National Insurance Fund Investment Account
This Fund, which dates in its present form from 1975, is by far the largest of those managed by CRND. The Social Security Acts of 1973 and 1975 established a new Scheme of social security contributions and benefits, replacing the National Insurance Acts and assimilating the Industrial Injuries Acts. Under the 1973 Act, two separate funds previously comprising the National Insurance (Reserve) and the Industrial Injuries Funds were wound up and their assets transferred to the National Insurance Fund (NIF) on 1 April 1975.
The NIF is intended to be the 'current account' of the National Insurance Scheme, holding sufficient funds to even out fluctuations over time in the movement of contributions and benefits and to provide a source of finance to meet exceptional demands, for example in times of high unemployment or a sickness epidemic. By virtue of section 161(3) of the Social Security Administration Act 1992, HM Revenue and Customs (HMRC) transfers money to the Investment Account on days when it has a net inflow of cash and draws from the Investment Account on days when payments exceed receipts.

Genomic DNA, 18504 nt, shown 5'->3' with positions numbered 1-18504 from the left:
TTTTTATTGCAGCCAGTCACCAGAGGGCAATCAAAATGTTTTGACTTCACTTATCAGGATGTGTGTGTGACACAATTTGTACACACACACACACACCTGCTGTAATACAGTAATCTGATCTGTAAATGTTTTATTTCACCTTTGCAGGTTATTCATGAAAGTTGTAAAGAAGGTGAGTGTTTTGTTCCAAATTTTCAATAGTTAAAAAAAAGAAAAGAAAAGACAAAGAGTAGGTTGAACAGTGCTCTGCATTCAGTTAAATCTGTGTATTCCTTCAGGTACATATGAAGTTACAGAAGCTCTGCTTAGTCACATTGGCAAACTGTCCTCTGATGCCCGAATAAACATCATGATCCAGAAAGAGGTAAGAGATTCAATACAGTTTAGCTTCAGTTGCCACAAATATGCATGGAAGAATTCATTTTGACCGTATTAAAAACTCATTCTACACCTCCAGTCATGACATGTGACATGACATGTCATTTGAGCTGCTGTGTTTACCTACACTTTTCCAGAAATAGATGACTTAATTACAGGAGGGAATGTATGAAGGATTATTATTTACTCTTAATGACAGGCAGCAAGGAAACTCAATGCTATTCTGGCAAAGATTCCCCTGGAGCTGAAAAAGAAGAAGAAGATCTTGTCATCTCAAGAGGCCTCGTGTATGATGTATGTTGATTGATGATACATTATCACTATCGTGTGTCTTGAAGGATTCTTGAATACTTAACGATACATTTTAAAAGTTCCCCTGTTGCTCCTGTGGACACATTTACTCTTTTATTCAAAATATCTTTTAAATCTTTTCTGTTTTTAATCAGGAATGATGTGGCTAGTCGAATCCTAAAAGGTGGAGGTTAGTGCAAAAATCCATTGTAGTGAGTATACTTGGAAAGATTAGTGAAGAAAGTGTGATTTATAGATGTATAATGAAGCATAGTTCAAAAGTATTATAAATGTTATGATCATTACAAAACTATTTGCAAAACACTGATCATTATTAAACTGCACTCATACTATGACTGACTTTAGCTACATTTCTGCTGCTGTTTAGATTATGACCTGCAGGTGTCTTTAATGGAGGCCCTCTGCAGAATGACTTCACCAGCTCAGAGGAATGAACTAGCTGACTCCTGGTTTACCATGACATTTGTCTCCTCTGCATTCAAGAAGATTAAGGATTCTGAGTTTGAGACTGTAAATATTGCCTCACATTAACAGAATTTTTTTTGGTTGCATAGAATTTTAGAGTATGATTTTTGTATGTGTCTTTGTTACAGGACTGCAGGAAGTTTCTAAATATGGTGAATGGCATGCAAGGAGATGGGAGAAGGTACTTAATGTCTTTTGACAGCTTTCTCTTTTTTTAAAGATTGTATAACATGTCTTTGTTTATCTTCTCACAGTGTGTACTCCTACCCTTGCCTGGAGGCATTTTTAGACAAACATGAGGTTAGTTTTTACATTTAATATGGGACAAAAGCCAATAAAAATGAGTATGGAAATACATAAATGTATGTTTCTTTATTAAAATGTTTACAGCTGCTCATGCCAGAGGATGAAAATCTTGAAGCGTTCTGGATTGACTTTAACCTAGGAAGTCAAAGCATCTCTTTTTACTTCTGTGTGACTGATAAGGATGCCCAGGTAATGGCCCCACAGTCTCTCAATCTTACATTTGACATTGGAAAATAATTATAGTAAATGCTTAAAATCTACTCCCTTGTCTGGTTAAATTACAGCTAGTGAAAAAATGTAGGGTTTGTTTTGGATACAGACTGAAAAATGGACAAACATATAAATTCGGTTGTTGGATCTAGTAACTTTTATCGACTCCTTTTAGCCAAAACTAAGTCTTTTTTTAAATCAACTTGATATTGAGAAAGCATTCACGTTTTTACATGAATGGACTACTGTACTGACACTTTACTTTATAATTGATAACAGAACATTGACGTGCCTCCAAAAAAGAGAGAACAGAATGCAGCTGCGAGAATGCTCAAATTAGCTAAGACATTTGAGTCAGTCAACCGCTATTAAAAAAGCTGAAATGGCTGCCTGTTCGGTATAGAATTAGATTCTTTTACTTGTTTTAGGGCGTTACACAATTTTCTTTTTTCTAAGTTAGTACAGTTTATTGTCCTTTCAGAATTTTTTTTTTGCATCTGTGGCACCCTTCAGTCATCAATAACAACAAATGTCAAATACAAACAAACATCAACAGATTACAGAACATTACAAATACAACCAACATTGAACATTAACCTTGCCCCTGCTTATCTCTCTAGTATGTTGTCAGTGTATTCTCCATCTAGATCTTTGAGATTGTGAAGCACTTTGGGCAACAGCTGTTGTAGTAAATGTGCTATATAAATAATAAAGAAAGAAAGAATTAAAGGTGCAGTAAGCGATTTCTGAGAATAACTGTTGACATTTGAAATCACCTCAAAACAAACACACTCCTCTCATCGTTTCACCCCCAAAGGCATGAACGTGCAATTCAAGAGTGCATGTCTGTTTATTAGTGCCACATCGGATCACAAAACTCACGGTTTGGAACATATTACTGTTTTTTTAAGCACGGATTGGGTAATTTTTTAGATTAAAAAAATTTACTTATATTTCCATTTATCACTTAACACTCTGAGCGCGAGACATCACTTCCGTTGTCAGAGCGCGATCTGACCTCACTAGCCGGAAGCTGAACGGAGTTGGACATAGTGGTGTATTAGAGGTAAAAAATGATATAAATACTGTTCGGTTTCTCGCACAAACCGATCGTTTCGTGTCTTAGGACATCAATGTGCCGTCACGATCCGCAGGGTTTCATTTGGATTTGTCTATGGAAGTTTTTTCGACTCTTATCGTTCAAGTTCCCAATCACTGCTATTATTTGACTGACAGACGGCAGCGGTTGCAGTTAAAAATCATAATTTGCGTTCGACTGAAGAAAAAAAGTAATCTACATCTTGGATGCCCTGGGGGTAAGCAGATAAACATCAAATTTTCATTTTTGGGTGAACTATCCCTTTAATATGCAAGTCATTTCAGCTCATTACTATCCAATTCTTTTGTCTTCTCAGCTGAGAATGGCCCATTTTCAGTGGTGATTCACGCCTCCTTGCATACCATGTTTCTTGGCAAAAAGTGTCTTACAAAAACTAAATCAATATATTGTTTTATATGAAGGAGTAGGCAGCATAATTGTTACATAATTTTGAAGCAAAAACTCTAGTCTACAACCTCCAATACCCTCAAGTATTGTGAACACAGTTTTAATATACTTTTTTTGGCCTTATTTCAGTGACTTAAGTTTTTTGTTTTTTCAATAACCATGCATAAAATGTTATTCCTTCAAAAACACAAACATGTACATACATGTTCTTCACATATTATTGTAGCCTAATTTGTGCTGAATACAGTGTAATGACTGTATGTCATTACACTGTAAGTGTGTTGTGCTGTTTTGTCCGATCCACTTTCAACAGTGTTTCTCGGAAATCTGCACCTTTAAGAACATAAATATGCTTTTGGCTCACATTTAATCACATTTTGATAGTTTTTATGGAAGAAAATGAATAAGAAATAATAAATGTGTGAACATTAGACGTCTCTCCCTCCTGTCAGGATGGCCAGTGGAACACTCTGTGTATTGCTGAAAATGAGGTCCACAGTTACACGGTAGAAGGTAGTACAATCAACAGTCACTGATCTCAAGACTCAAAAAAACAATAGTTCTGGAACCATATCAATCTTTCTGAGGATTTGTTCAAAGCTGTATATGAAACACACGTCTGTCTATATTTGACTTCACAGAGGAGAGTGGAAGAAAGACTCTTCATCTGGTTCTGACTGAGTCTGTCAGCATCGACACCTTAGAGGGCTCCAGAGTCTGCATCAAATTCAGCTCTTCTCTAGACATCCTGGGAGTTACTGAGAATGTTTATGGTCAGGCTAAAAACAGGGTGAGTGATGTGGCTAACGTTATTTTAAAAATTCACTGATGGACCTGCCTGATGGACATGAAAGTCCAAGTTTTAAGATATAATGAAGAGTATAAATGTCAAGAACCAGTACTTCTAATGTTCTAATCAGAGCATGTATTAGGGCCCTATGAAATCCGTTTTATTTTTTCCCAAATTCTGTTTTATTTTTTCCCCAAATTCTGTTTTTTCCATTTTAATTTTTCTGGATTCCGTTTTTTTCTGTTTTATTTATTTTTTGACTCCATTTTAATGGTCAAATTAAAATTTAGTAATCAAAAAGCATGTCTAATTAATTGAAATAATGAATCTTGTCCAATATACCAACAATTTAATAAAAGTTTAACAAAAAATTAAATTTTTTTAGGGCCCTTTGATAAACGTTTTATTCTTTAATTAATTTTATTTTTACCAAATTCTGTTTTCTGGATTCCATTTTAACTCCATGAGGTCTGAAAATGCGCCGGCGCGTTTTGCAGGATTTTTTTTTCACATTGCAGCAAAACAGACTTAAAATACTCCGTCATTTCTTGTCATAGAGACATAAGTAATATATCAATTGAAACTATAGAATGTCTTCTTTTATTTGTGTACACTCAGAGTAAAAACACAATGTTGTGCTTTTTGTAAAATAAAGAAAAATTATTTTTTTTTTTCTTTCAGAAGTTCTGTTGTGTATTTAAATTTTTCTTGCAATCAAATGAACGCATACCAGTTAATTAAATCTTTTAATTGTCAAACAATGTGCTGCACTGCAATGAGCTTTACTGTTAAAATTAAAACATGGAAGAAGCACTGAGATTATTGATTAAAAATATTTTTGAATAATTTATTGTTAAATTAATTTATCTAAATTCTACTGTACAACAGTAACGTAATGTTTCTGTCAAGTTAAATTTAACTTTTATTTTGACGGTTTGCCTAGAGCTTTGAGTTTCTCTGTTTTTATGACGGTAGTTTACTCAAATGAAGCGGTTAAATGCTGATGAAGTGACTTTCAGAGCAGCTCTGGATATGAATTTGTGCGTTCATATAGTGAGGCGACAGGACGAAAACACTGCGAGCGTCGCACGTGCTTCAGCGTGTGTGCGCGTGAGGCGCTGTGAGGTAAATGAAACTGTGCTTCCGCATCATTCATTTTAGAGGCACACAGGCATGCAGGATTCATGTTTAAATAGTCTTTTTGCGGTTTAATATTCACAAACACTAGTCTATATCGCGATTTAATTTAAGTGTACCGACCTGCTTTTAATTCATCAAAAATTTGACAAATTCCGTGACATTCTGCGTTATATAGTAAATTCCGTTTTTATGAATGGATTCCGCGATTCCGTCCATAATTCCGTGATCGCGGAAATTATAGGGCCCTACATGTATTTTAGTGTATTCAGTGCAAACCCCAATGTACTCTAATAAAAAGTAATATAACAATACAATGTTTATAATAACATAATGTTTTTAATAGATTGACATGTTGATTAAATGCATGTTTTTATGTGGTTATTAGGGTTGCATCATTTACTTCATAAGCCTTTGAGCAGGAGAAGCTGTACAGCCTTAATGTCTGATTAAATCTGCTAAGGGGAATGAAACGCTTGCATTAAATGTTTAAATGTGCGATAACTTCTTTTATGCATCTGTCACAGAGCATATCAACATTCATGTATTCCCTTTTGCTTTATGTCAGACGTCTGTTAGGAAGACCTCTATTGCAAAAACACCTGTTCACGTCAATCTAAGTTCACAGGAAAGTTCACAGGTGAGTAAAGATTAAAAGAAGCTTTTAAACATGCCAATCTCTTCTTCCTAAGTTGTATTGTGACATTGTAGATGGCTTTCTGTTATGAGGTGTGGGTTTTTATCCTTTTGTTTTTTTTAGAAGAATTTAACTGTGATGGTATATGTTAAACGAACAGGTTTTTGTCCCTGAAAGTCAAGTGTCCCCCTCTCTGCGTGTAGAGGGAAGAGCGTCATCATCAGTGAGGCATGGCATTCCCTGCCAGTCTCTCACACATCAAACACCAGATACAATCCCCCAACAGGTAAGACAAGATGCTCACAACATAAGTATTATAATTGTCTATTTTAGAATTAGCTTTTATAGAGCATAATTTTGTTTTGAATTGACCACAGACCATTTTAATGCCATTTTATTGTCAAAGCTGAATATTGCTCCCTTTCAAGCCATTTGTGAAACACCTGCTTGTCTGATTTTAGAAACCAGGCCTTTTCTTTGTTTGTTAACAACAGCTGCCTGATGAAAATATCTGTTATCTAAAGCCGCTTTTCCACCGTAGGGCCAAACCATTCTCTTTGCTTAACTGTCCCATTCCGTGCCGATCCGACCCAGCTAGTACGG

Following a review by HMRC, HM Treasury and CRND, a change to the NIF investment strategy was approved in December 2006. This change has resulted in lower administrative charges to the NIF. The change was effected in January 2007, when all the Investment Account’s gilt holdings were sold and the proceeds placed into the Debt Management Account Deposit Facility. Since then, the earnings of the Investment Account have been much more closely aligned to the Official Bank of England Rate (Base Rate).